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The Rise Of Gold Funds

We look at the many reasons why gold ETFs have gained popularity among Indian investors…

Gold Exchange Traded Funds (ETFs) are a fairly new phenomenon in India with the first one being launched four years ago. In February 2007, Gold Benchmark ETF raised Rs 96.26 crore. Today, its average assets under management (AUM) stands at Rs 1703.49 crore as on March 31, 2011.

It is the arrival of commodity exchanges, Gold ETFs and gold stock funds that has made it trivially easy to invest in gold without having to worry about purity, storage and security. Just as important is the fact that these have made gold easily comparable to other investments. When an investor looks at fund performance data on ValueResearchOnline.com, he can’t help comparing the returns of gold-based investments with equity-based ones. No longer is investing in gold an out-of-sight and out-of-mind phenomena. It is convenient and accessible and has a simplicity in decision making (not hundreds of funds to choose from).

Since February 2007, Gold ETFs in India raised around Rs 941 crore in their respective new fund offers (NFOs). As on May 31, 2011, their current assets total at more than Rs 5,463 crore! Interestingly, most of the money has entered over the past one year. In FY 2010-11, net inflows into Gold ETFs have been around Rs 2,250 crore. The number of retail folios in Gold ETFs have doubled over the last financial year.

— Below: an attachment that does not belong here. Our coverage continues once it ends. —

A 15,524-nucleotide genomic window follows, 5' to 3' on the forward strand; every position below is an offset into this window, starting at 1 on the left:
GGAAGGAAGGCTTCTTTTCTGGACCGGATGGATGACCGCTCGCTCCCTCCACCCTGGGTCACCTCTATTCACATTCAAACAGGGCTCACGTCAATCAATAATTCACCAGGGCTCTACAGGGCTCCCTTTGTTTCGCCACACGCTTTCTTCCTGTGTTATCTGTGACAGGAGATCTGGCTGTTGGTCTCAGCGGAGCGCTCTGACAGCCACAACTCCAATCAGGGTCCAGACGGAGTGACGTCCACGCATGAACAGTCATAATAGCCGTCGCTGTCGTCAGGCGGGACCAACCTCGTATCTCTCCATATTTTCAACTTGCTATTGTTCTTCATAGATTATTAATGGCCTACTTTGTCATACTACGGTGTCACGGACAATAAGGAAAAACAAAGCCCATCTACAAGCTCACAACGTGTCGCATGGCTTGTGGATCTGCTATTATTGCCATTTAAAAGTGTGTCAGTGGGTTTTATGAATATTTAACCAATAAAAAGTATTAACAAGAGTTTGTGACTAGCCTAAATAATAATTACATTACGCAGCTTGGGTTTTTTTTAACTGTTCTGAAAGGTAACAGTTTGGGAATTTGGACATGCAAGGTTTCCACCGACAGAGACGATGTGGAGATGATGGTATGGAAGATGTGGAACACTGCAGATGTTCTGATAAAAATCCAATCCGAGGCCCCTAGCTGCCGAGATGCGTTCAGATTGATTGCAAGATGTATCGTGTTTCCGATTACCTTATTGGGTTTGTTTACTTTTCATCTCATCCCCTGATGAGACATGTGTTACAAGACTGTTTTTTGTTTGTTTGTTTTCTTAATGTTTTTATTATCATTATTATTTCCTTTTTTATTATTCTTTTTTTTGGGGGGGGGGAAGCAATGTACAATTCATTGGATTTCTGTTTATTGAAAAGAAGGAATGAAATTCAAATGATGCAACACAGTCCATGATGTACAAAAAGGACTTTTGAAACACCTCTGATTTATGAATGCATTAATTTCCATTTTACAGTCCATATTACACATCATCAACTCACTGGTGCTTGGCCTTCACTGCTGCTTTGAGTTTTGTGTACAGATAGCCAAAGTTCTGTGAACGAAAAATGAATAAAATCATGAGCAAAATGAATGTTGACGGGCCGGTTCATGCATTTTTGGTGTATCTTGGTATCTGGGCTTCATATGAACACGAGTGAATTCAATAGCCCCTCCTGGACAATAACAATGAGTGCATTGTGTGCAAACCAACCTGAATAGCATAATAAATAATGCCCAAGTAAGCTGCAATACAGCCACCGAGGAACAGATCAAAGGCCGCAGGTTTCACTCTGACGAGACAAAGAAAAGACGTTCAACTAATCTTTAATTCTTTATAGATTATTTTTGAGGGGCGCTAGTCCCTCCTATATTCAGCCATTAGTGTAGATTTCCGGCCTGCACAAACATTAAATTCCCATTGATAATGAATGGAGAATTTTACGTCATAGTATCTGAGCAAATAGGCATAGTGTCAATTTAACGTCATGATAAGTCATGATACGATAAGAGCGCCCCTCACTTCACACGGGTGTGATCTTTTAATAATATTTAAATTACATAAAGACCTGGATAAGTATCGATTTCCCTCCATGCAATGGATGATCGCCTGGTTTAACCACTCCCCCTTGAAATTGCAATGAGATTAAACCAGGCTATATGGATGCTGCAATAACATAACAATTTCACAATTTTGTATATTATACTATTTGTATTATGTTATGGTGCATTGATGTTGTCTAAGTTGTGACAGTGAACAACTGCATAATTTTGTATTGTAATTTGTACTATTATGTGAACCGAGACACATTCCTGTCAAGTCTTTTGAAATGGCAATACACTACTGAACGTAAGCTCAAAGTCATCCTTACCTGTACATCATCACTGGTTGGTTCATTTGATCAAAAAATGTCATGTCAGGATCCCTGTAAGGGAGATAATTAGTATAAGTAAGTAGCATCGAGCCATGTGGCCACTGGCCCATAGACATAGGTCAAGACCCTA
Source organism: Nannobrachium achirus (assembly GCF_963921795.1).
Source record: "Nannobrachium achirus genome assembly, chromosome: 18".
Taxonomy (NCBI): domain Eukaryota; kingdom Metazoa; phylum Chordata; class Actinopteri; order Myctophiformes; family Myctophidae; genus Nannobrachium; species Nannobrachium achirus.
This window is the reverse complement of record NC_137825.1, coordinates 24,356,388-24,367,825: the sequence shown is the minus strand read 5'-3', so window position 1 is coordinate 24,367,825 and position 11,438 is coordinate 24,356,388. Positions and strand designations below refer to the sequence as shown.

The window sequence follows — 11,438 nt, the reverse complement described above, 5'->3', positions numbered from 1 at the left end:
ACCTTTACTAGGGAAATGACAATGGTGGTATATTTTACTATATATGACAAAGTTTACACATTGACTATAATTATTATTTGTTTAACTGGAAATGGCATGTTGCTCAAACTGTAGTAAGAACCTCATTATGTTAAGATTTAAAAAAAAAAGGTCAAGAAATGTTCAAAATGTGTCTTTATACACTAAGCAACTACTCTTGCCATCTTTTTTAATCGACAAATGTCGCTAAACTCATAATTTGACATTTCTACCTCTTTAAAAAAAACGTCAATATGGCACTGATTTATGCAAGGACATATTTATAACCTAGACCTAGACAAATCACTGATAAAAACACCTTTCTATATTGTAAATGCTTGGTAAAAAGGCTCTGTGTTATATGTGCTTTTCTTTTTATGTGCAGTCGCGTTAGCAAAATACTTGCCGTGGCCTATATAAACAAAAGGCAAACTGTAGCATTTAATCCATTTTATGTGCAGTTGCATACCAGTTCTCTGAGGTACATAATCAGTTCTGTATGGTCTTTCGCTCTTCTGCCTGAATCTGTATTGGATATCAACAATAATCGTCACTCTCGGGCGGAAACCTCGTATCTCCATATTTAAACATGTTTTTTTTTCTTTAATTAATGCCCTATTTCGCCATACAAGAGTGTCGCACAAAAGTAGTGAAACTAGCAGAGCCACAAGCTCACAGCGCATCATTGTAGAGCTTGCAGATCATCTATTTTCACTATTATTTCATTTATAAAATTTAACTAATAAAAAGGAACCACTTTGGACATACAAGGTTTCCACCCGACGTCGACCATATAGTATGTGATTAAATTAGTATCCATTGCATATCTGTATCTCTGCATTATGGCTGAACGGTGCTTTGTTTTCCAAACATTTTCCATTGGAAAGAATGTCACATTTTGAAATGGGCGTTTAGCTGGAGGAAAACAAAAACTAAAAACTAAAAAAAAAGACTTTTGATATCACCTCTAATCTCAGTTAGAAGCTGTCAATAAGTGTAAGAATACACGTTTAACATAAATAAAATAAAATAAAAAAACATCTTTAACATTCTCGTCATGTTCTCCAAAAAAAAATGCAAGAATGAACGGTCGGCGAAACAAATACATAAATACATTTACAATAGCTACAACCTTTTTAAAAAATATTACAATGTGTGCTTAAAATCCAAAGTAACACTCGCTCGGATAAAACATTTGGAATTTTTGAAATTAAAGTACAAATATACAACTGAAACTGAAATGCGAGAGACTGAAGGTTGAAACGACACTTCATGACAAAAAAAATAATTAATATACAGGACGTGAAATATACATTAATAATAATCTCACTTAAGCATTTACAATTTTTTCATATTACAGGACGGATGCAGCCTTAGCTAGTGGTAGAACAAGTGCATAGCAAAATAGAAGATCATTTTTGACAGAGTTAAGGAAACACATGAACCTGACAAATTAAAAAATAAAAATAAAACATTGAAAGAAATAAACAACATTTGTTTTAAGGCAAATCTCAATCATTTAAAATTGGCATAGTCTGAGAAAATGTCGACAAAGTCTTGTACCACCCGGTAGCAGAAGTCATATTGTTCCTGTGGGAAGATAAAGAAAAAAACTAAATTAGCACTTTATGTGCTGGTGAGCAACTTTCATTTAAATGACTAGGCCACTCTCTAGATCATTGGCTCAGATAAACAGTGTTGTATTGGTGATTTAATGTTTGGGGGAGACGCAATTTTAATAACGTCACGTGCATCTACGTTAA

Unfortunately, investments in any ETF require the investor to own a demat account since the units are listed on the stock exchange. That apart, mutual fund companies were not able to leverage their key strength, their agent and distribution network. To circumvent this issue, fund houses came out with open-end schemes that would invest in their own Gold ETFs, thus doing away the need for a demat account. While three such schemes already exist, HDFC Mutual Fund, SBI Mutual Fund, Axis Mutual Fund and Religare Mutual Funds have filed their respective scheme information documents with the Securities and Exchange Board of India (SEBI) for similar schemes.

Besides this, investors’ appetite for gold funds is also visible in the new hybrids funds which allocate nearly a third of their assets to gold. Take, for instance, Canara Robeco InDiGo which invested 31 per cent, and Axis Triple Advantage which invested 25.32 per cent, of its total assets in Gold ETFs (as on April 30, 2011). Seven such funds (excluding Sundaram Equity Plus) together raised nearly Rs 831 crore for the gold flavour and their current assets stand at Rs 1,679 crore.

Not surprisingly, gold funds also lead the pack of international funds. Two gold funds -- DSP BlackRock World Gold Fund and AIG World Gold Fund which invest in gold mining companies across the globe and Gold ETFs globally, account for nearly 42 per cent of the total money invested abroad through mutual funds.